Workplace investigations have become a common feature in employment law. In fact, in Ontario there is a statutory obligation on employers to conduct an investigation in certain situations such as when there is a complaint of harassment. However, how the employer conducts a workplace investigation can vary depending on a wide array of factors such as the location or size of the workplace or the type of complaint. For instance, using a third party investigator may be a lot easier when the workplace is larger or located in a city like Toronto than if the business premises of the employer is located in a small rural town.
If you are interested to find out more about some of your responsibilities, as an employer, with respect to the wearing of masks at the workplace due to the COVID-19 pandemic you should visit the Ontario government’s website at the following link: https://www.ontario.ca/page/using-masks-workplace#section-3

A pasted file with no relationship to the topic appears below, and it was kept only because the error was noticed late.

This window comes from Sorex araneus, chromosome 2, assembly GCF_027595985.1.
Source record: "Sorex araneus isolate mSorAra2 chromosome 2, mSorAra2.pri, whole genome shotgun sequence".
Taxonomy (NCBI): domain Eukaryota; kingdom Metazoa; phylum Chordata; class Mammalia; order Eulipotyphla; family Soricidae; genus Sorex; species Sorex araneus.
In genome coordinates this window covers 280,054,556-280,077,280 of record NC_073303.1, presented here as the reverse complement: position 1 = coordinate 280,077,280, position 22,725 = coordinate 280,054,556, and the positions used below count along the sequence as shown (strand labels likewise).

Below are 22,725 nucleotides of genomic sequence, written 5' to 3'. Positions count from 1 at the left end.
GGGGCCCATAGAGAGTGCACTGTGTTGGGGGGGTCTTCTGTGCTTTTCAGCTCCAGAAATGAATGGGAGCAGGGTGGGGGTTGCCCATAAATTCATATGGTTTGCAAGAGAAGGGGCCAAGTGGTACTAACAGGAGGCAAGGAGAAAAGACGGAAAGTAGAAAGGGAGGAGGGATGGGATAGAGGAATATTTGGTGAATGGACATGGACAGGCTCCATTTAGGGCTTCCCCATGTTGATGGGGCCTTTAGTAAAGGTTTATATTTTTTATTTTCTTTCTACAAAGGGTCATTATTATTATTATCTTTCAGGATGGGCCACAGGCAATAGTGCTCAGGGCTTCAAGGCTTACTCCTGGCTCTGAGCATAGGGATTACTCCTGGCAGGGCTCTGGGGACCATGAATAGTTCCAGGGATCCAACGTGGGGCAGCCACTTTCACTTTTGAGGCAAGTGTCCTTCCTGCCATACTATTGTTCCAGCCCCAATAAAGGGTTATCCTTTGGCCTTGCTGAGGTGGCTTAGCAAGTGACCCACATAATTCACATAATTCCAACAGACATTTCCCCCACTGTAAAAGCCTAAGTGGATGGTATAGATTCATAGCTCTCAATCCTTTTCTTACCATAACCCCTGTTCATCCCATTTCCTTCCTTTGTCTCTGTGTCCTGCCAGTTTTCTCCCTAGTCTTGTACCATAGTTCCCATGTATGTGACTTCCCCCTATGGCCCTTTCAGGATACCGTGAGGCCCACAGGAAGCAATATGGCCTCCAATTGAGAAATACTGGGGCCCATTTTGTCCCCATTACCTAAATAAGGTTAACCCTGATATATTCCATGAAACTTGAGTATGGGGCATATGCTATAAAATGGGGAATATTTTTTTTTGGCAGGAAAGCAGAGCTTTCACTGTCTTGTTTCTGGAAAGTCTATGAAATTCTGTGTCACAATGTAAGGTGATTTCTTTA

The COVID-19 pandemic has caused many changes in the world of work. One of the most distinct is the great exodus that has occurred of employees moving from working at the business premises of the employer to their own residential homes. The purpose of this blog is to inform our readers of what legal issues can occur with respect to this new shift to remote work or work-from-home arrangements.
Recently when I was conducting legal research on an unrelated matter, I stumbled upon a decision from the Ontario Human Rights Tribunal (“Tribunal”) which, although by now is a decade old, is very timely in the issues that it raises given the COVID-19 pandemic.
The Ontario government is introducing a new piece of legislation called the Supporting Ontario’s Recovery Act, 2020 or Bill 218. It had its first reading on October 20, 2020 in Toronto. Section 2 of the Act sets out that no cause of action arises against any person as a direct or indirect result of an individual being or potentially being infected with or exposed to the coronavirus or COVID-19 as a direct or indirect result of an or omission of the person if (a) at the relevant time, the person acted or made a good faith effort to act in accordance with (i) public health guidance relating to coronavirus or COVID-19 that applied to the person and (ii) any federal, provincial or municipal law relating to coronavirus or COVID-19 that applied to the person and (b) the act or omission of the person does not constitute gross negligence.